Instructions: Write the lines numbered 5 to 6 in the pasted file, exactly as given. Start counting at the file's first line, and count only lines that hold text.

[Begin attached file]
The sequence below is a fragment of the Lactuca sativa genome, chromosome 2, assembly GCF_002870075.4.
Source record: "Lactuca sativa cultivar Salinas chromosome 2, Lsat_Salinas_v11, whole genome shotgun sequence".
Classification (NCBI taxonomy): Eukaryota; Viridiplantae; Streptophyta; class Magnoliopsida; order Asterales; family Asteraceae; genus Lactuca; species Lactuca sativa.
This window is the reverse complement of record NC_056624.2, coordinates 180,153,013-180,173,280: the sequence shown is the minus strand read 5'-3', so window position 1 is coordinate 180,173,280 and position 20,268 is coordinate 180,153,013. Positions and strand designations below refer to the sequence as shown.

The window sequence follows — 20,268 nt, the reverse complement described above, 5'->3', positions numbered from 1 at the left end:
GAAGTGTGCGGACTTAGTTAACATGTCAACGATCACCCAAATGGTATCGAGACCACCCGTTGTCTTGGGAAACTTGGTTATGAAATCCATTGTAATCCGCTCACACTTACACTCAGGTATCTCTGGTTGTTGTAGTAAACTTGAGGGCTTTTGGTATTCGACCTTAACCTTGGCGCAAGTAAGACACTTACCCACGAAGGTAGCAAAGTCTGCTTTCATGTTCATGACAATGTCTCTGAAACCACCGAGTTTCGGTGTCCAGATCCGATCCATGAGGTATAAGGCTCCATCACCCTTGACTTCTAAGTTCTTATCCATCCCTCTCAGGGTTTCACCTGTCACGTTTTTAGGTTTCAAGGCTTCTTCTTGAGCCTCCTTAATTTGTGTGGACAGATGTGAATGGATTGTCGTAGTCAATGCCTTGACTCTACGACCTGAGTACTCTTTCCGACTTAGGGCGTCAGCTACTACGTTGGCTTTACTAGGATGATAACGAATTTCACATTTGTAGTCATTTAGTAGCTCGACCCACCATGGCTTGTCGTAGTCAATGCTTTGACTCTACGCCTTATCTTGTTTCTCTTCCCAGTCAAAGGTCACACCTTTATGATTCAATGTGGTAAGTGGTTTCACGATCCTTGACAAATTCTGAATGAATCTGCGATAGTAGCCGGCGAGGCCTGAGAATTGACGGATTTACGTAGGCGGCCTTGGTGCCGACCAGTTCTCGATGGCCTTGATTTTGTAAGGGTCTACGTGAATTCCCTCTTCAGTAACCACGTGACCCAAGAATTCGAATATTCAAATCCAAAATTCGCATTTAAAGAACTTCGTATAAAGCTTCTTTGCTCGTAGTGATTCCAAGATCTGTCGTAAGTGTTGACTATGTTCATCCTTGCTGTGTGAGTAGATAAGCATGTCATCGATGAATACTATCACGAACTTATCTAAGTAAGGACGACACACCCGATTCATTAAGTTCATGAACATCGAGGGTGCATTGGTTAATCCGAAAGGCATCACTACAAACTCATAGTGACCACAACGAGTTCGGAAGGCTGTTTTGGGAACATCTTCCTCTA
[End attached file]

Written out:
The window sequence follows — 20,268 nt, the reverse complement described above, 5'->3', positions numbered from 1 at the left end:
GAAGTGTGCGGACTTAGTTAACATGTCAACGATCACCCAAATGGTATCGAGACCACCCGTTGTCTTGGGAAACTTGGTTATGAAATCCATTGTAATCCGCTCACACTTACACTCAGGTATCTCTGGTTGTTGTAGTAAACTTGAGGGCTTTTGGTATTCGACCTTAACCTTGGCGCAAGTAAGACACTTACCCACGAAGGTAGCAAAGTCTGCTTTCATGTTCATGACAATGTCTCTGAAACCACCGAGTTTCGGTGTCCAGATCCGATCCATGAGGTATAAGGCTCCATCACCCTTGACTTCTAAGTTCTTATCCATCCCTCTCAGGGTTTCACCTGTCACGTTTTTAGGTTTCAAGGCTTCTTCTTGAGCCTCCTTAATTTGTGTGGACAGATGTGAATGGATTGTCGTAGTCAATGCCTTGACTCTACGACCTGAGTACTCTTTCCGACTTAGGGCGTCAGCTACTACGTTGGCTTTACTAGGATGATAACGAATTTCACATTTGTAGTCATTTAGTAGCTCGACCCACCATGGCTTGTCGTAGTCAATGCTTTGACTCTACGCCTTATCTTGTTTCTCTTCCCAGTCAAAGGTCACACCTTTATGATTCAATGTGGTAAGTGGTTTCACGATCCTTGACAAATTCTGAATGAATCTGCGATAGTAGCCGGCGAGGCCTGAGAATTGACGGATTTACGTAGGCGGCCTTGGTGCCGACCAGTTCTCGATGGCCTTGATTTTGTAAGGGTCTACGTGAATTCCCTCTTCAGTAACCACGTGACCCAAGAATTCGAATATTCAAATCCAAAATTCGCATTTAAAGAACTTCGTATAAAGCTTCTTTGCTCGTAGTGATTCCAAGATCTGTCGTAAGTGTTGACTATGTTCATCCTTGCTGTGTGAGTAGATAAGCATGTCATCGATGAATACTATCACGAACTTATCTAAGTAAGGACGACACACCCGATTCATTAAGTTCATGAACATCGAGGGTGCATTGGTTAATCCGAAAGGCATCACTACAAACTCATAGTGACCACAACGAGTTCGGAAGGCTGTTTTGGGAACATCTTCCTCTA